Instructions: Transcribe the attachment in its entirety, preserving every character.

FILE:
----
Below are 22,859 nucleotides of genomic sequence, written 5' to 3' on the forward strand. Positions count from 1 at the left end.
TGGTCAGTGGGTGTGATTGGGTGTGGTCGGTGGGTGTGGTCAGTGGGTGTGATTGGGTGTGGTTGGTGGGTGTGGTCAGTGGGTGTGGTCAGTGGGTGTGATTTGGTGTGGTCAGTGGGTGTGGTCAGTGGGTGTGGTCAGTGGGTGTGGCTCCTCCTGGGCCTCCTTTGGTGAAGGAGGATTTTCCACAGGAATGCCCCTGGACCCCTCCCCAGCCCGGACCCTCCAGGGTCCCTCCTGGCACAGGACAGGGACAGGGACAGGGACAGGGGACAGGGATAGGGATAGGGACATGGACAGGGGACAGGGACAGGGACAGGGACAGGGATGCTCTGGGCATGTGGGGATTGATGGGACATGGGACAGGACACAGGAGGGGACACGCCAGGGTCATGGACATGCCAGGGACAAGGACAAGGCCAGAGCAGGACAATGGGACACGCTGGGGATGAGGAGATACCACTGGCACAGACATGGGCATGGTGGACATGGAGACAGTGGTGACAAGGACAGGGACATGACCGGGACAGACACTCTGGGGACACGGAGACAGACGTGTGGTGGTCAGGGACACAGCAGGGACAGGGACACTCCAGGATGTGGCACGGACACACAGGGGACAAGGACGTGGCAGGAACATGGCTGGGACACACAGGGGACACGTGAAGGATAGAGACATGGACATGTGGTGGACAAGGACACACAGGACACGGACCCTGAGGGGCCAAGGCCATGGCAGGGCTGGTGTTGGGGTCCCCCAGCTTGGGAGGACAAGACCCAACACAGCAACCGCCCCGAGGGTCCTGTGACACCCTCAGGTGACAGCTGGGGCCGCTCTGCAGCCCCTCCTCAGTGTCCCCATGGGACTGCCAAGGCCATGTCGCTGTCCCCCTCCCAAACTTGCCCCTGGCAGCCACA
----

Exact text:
Below are 22,859 nucleotides of genomic sequence, written 5' to 3' on the forward strand. Positions count from 1 at the left end.
TGGTCAGTGGGTGTGATTGGGTGTGGTCGGTGGGTGTGGTCAGTGGGTGTGATTGGGTGTGGTTGGTGGGTGTGGTCAGTGGGTGTGGTCAGTGGGTGTGATTTGGTGTGGTCAGTGGGTGTGGTCAGTGGGTGTGGTCAGTGGGTGTGGCTCCTCCTGGGCCTCCTTTGGTGAAGGAGGATTTTCCACAGGAATGCCCCTGGACCCCTCCCCAGCCCGGACCCTCCAGGGTCCCTCCTGGCACAGGACAGGGACAGGGACAGGGACAGGGGACAGGGATAGGGATAGGGACATGGACAGGGGACAGGGACAGGGACAGGGACAGGGATGCTCTGGGCATGTGGGGATTGATGGGACATGGGACAGGACACAGGAGGGGACACGCCAGGGTCATGGACATGCCAGGGACAAGGACAAGGCCAGAGCAGGACAATGGGACACGCTGGGGATGAGGAGATACCACTGGCACAGACATGGGCATGGTGGACATGGAGACAGTGGTGACAAGGACAGGGACATGACCGGGACAGACACTCTGGGGACACGGAGACAGACGTGTGGTGGTCAGGGACACAGCAGGGACAGGGACACTCCAGGATGTGGCACGGACACACAGGGGACAAGGACGTGGCAGGAACATGGCTGGGACACACAGGGGACACGTGAAGGATAGAGACATGGACATGTGGTGGACAAGGACACACAGGACACGGACCCTGAGGGGCCAAGGCCATGGCAGGGCTGGTGTTGGGGTCCCCCAGCTTGGGAGGACAAGACCCAACACAGCAACCGCCCCGAGGGTCCTGTGACACCCTCAGGTGACAGCTGGGGCCGCTCTGCAGCCCCTCCTCAGTGTCCCCATGGGACTGCCAAGGCCATGTCGCTGTCCCCCTCCCAAACTTGCCCCTGGCAGCCACA